Wednesday, September 10, 2014

MLB Rule 7.13 is an epic fail

If a professional sports league, like Major League Baseball, creates a rule and they begin to roll it out to the teams and players it is meant to enforce, and the first response from a large constituent is, ‘Huh?’ then the rule needs some tweaking before it is fully implemented.

This was MLB’s first mistake with Rule 7.13, otherwise known as the home plate collision rule; putting out a rule no one completely understood. The second error was going on with it for five months before trying to clarify the confusion as they tried Tuesday. The third misstep was making the rule even more confusing with the clarification. The biggest problem is that players have to deal with it for the remainder of the season and worse in the playoffs where games can be decided by these judgment calls.

The basis for the rule, the protection of catchers, is not arguable. There were some egregious acts over the last several years which have caused significant injury to catchers. These instances could have been decreased by simply adding a rule that any player who goes out of his way to barrel over a defenseless catcher will be called out and suspended for an agreed upon timetable by MLB and the Major League Baseball Players Association.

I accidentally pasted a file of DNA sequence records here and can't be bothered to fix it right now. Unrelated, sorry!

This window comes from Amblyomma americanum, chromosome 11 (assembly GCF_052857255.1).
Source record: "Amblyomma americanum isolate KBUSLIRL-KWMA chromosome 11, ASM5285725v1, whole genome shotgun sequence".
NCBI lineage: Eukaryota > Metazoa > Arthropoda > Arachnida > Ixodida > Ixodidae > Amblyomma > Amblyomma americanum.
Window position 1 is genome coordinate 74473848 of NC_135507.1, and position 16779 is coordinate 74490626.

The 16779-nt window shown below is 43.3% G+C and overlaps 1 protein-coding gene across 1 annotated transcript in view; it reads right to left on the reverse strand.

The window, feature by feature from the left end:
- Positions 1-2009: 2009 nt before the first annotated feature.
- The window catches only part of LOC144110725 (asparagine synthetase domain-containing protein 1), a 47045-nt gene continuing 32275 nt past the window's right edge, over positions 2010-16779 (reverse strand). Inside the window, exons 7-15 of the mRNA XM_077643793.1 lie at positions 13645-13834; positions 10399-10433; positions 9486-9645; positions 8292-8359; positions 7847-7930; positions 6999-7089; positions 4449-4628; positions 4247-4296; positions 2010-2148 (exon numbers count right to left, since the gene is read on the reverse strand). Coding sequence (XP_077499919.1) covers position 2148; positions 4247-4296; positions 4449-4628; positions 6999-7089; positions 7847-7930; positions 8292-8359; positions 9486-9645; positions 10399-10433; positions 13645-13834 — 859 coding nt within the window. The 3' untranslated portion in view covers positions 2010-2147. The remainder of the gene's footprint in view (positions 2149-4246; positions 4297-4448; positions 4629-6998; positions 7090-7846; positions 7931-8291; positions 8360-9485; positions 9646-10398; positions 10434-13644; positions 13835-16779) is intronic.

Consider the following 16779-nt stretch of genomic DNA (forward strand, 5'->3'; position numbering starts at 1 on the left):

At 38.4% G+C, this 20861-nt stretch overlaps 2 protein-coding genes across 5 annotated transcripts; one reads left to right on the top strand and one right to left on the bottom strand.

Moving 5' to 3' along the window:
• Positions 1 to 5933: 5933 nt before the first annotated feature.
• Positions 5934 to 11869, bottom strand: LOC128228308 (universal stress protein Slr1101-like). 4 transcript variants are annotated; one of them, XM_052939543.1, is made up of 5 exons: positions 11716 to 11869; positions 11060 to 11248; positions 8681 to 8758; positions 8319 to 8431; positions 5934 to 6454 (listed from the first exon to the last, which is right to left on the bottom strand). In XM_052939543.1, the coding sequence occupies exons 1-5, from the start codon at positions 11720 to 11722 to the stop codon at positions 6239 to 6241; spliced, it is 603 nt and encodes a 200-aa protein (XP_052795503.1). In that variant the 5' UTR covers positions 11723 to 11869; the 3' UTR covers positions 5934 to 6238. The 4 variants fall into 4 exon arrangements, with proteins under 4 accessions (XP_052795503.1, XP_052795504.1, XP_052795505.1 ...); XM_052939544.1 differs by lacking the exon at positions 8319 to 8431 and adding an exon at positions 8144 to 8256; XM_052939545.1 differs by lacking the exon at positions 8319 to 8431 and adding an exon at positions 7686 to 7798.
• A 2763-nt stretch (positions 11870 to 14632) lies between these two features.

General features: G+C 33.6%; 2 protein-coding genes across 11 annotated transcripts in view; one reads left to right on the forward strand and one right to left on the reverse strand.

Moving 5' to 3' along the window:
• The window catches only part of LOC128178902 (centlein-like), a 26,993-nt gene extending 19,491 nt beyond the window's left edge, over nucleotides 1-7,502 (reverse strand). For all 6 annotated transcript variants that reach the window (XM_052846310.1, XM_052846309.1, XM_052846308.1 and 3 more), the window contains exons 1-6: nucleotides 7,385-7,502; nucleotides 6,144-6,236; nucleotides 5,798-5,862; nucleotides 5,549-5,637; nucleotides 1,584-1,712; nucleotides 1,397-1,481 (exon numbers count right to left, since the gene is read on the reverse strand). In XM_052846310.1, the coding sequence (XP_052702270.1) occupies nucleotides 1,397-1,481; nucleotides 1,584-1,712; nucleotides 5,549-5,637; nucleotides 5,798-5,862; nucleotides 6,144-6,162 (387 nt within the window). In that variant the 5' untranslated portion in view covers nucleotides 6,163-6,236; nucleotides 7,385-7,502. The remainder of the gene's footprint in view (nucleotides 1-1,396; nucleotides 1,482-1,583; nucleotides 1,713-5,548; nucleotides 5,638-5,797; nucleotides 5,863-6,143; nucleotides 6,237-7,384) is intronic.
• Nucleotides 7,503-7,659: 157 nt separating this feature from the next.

Blocking the plate and the catcher getting run over by a baserunner has been a part of the game for so long that it became part of the training. It’s difficult to undo years, eras actually, of similar play. What can be remedied is the ruling against the unnecessary action of hitting a catcher who is nowhere near the plate, is not blocking the plate or simply doesn’t even have the ball. This is a violent act and doesn’t belong in the game and most, if not all, players might agree that a suspension would be warranted.


I venture to guess we have not heard the end of the rule and it’s safe to say that chances are better than 50 percent that a play will come at the plate in at least one postseason game. The players will act differently than they would have last season or since they played high school ball and most likely one team or both will have a gripe about the rule afterward.

From the beginning, after the first ‘Huh?’ this rule should have been mulled over more and maybe even tested elsewhere before it affected games that count. For a change MLB tried to be forward-thinking, but failed miserably to do the thinking part.

Christopher Carelli is a freelance sports writer/editor and the Director of Content Strategy for Sportsideo.



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